ERC Starting Grant

Diamond optical vortexes to picture exoplanets directly


Astronomer Olivier Absil, a FRS-FNRS research associate in the Department of Astrophysics of the University of Liège, has just received an ERC Starting Grant of €1.5 million for his project to develop synthetic diamond optical vortices that will improve the detection of exoplanets.


icture exoplanets is a particularly complicated task, which can be compared to the detection from Belgium of a firefly flying around the lighthouse in the port of Athens. Specific devices, called coronographs, must be used to attenuate the blinding light of the star and reveal the faint light from the planets around it. The VORTEX project (Taking extrasolar planet imaging to a new level with vector vortex coronagraphy) defended by Olivier Absil as an astronomer at the University of Liège, supported to the tune of €1.5 million by an ERC Starting Grant, aims to develop a particularly promising type of coronograph, based on an optical vortex effect. In collaboration with the University of Uppsala (Sweden), microscopic gratings are engraved on small synthetic diamond pellets to create such vortices in the infrared range. Already being installed on very large telescopes in Chile (VLT) and the United States (in the form of prototypes), these coronographs will make it possible to photograph exoplanets with unequalled sensitivity, and to characterize the atmosphere of these new worlds. This new technology could be the key to photographing the Earth's twin sisters with future giant telescopes (30-40m in diameter) and future space telescopes.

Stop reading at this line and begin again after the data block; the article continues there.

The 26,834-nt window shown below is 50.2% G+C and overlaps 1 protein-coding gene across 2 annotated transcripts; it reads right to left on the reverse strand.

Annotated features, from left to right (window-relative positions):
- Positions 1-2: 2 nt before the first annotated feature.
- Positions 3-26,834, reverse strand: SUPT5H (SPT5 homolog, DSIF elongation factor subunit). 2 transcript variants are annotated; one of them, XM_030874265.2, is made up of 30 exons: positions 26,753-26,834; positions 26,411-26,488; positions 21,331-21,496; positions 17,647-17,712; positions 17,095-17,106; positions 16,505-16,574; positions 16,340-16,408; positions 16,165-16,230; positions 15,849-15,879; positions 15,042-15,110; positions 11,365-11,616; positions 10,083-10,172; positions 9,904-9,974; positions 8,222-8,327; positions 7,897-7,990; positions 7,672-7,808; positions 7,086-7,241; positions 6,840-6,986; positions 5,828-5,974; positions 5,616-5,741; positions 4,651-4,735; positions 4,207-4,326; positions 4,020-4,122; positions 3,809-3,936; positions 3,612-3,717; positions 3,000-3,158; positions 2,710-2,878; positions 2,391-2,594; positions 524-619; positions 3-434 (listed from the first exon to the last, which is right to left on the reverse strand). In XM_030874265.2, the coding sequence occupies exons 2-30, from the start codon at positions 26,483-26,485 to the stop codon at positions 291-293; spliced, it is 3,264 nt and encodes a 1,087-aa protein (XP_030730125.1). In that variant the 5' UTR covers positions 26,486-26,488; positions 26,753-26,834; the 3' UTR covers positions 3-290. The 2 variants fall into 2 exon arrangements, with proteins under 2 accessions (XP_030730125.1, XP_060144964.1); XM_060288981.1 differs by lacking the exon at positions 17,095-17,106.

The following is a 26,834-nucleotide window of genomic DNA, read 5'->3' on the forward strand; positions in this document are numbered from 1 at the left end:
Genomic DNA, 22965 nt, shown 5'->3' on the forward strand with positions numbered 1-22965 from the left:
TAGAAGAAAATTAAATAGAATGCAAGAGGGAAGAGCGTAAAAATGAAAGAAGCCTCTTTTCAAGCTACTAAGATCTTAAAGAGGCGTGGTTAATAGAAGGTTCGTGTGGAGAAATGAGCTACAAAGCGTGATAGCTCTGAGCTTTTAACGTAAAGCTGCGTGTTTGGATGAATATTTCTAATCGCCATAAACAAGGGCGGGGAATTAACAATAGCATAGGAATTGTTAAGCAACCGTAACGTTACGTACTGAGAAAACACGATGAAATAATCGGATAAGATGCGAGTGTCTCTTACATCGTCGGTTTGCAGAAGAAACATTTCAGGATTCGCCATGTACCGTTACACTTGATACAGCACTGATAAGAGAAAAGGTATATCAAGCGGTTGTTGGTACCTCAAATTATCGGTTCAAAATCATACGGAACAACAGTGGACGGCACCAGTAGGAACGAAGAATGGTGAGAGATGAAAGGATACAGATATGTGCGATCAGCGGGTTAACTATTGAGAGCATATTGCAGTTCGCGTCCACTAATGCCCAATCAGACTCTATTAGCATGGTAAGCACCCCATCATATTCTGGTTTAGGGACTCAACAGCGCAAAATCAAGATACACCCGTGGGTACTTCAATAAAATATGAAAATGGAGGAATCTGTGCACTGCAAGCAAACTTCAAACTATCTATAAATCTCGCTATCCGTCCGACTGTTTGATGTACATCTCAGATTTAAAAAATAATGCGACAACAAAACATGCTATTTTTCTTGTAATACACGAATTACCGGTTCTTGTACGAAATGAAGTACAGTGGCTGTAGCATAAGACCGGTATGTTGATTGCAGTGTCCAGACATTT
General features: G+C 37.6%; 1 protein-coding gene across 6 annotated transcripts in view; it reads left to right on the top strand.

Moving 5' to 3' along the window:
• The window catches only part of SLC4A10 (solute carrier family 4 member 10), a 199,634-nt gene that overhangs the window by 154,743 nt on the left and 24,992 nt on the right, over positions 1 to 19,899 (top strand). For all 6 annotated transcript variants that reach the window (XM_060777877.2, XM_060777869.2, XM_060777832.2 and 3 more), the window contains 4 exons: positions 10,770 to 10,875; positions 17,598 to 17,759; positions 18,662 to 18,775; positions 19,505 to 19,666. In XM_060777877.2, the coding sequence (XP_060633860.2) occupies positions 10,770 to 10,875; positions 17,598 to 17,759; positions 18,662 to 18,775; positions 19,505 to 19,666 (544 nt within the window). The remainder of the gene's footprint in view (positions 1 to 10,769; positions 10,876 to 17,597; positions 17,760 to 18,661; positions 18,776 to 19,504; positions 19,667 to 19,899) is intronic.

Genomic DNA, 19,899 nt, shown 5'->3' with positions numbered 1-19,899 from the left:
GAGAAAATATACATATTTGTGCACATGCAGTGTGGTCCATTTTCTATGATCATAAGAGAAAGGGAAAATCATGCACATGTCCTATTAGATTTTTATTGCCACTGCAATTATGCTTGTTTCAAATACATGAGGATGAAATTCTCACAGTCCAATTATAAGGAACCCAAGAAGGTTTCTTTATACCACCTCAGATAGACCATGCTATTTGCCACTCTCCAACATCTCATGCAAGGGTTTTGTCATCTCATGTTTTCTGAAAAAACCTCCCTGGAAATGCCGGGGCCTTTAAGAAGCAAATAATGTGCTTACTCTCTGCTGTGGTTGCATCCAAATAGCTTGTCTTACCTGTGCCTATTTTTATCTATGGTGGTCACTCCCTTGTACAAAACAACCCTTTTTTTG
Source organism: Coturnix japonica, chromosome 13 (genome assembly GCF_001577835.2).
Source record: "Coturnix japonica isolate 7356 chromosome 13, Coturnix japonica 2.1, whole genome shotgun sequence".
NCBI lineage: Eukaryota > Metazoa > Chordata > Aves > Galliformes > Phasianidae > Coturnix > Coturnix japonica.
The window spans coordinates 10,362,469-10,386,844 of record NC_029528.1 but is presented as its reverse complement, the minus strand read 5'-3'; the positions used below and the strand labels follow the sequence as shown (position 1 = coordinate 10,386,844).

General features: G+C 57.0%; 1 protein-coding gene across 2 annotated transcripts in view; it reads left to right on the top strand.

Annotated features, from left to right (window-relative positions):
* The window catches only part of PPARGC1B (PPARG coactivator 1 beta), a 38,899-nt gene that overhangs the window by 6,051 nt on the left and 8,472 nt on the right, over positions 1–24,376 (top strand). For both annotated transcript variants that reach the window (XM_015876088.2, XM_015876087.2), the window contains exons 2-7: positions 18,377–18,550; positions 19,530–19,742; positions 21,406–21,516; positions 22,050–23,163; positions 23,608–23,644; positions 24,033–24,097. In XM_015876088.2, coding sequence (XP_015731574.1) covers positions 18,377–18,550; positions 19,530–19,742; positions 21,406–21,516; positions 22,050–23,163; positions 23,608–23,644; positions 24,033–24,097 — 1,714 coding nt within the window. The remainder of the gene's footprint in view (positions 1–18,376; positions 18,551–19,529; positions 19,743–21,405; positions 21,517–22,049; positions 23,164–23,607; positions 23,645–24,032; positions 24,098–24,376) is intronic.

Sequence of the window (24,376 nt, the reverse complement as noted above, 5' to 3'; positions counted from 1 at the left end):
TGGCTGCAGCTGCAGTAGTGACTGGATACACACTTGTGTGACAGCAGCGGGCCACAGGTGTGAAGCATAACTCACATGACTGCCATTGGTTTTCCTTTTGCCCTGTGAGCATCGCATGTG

ERC Starting Grants

ERC Starting Grants are major instruments deployed by the European Research Council to fund frontier research projects in Europe, stimulating scientific excellence and creativity among young researchers. The highly selective procedure selects only the best researchers and research projects of the highest level, combining audacity and competence to tackle new avenues of research likely, if successful, to substantially enrich knowledge.

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